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NBC News: Alzheimer’s Prevention Clinic Interview with Dr. Richard Isaacson

Posted by on Friday, December 12th, 2014

 

Next week, NBC Nightly News will air an interview about the Alzheimer’s Prevention Clinic with Dr. Richard Isaacson by Dr. Nancy Snyderman. The Alzheimer’s Prevention Clinic in the Weill Cornell Memory Disorders Program, at New York Presbyterian / Weill Cornell Medical Center, was the first program in the world to offer clinical care to help people at risk for Alzheimer’s disease (AD) reduce their risk.

 

NBC News Alzheimers Prevention Clinic Dr. Isaacson

 There have been significant advances in the field of AD prevention, so much so that even a new scientific journal called the Journal of the Prevention of Alzheimer’s disease began publication in 2014. For more information on the clinic, read the clinic brochure, or to schedule an appointment call 212-746-0226. The segment will highlight the story of Max Lugavere, a 30-something year old patient in the clinic, who’s Mom developed cognitive impairment in her 50s.  The story reviews the power of music and other lifestyle choices, especially an Alzheimer’s diet choices that can benefit brain health.

 

 

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Alzheimer’s Prevention News: The comprehensive approach is a recipe for success

Posted by on Monday, July 14th, 2014

If you have read our blogs or books over the last several years, you have certainly seen our philosophy towards Alzheimer’s disease (AD) prevention. A new study presented at the 2014 Alzheimer’s Association International Conference (AAIC) today in Denmark shows for the first time that a cocktail of strategies (including exercise, dietary changes, socialization and cognitive activities) improves memory function after 2 years of the study, most solid evidence yet toward AD prevention.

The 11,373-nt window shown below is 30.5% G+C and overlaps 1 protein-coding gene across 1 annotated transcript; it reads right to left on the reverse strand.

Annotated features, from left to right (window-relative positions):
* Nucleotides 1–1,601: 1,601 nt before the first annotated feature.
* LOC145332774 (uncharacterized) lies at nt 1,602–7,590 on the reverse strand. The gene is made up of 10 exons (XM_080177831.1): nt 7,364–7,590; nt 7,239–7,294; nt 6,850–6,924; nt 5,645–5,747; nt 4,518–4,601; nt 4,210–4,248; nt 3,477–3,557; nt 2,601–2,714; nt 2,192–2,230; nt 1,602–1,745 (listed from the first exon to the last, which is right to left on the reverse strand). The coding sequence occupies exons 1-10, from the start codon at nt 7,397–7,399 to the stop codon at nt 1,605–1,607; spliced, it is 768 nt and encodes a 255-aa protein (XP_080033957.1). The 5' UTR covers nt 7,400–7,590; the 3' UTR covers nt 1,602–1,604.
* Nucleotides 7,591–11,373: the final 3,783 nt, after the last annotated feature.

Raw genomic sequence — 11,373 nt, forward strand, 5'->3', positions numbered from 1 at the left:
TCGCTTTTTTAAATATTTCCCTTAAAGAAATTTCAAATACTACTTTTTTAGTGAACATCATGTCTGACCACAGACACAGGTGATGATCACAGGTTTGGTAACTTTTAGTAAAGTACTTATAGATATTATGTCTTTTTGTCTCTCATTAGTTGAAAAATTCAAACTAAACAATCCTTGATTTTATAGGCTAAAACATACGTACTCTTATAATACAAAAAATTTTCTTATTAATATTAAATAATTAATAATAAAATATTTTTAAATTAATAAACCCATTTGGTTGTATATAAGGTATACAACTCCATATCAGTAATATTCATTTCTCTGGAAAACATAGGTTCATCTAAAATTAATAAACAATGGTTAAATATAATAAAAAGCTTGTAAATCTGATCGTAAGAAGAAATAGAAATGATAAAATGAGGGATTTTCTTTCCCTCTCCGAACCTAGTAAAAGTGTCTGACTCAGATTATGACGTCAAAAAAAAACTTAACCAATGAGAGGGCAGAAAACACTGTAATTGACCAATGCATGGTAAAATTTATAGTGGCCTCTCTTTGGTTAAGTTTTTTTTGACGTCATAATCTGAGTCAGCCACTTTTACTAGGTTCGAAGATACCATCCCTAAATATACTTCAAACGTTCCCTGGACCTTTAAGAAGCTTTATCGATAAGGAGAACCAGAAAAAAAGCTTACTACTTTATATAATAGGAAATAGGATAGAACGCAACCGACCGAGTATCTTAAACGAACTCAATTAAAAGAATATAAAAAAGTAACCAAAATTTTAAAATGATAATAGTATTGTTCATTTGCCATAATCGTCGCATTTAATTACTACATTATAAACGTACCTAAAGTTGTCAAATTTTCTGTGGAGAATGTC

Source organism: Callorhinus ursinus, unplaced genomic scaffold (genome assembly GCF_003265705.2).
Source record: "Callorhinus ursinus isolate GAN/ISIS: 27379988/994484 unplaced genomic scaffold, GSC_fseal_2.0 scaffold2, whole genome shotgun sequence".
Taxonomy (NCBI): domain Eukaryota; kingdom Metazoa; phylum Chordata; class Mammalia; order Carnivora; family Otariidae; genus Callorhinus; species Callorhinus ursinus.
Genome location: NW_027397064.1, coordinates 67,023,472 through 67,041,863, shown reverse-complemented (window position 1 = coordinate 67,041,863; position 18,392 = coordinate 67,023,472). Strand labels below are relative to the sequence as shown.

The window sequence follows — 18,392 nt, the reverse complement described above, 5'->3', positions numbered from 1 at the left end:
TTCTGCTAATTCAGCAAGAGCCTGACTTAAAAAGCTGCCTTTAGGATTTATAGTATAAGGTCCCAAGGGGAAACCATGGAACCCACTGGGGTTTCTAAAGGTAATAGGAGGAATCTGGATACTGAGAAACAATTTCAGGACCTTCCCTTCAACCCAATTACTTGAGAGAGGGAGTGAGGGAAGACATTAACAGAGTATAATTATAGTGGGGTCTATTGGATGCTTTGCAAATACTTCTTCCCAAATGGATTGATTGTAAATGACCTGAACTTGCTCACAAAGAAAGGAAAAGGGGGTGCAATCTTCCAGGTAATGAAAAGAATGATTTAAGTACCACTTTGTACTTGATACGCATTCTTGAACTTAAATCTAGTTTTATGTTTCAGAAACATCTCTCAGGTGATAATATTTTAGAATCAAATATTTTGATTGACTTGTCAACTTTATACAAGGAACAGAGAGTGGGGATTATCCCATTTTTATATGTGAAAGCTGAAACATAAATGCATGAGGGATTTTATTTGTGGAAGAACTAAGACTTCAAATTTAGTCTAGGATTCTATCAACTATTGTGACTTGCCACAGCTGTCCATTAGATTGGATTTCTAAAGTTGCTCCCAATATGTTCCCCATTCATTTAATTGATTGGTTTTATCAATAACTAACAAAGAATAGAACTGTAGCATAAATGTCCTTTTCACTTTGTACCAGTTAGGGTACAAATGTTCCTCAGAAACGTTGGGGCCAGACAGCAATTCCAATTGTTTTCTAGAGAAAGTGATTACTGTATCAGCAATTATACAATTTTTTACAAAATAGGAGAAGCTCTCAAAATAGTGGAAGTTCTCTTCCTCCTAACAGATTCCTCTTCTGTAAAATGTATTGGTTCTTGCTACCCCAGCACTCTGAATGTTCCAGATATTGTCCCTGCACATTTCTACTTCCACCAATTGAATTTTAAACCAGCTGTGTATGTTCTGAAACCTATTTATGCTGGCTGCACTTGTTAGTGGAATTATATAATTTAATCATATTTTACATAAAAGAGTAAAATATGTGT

This demonstrates the biological principal of synergy, meaning “1 + 1 = 3″ in terms of the additive effects of lifestyle interventions. It is important to note that there is no “magic pill” or “magic bullet” to prevent AD, but there are definitely ways people can reduce their risk.  Dr. Richard Isaacson, Director of the Alzheimer’s Prevention Clinic, Weill Cornell Memory Disorders Program at NewYork-Presbyterian Hospital/Weill Cornell Medical Center firmly believes in the multi-modal approach, and cautions “there is no one-size-fits-all approach toward AD prevention, and in our AD Prevention Clinic, we offer personalized care and ongoing follow-up and monitoring of specific risk factors that can delay the onset of AD. These are exciting times in AD prevention research.”

Want to learn more about AD prevention, treatment, diagnosis and more? Visit Alzheimer’s Universe at www.AlzU.org and join for free today.

Interested in scheduling a consultation at the Alzheimer’s Prevention Clinic? Please call 212-746-0226 or visit cornellneurology.org/alz to learn more.

For easy to follow AD prevention information, focusing on nutrition, check out The Alzheimer’s Diet: A Step-by-Step Nutritional Approach to Memory Loss Prevention and Treatment, or visit www.TheADplan.com to learn more about Neurologist, Dr. Richard Isaacson’s cutting edge approach in the fight against AD in Alzheimer’s Treatment | Alzheimer’s Prevention: A Patient and Family Guide. Also, sign up for the newsletter to get the latest updates in AD treatment and prevention news.

 

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Holiday Guide for Living with Those with Dementia-Festive Meals that Promote Prevention of Alzheimer’s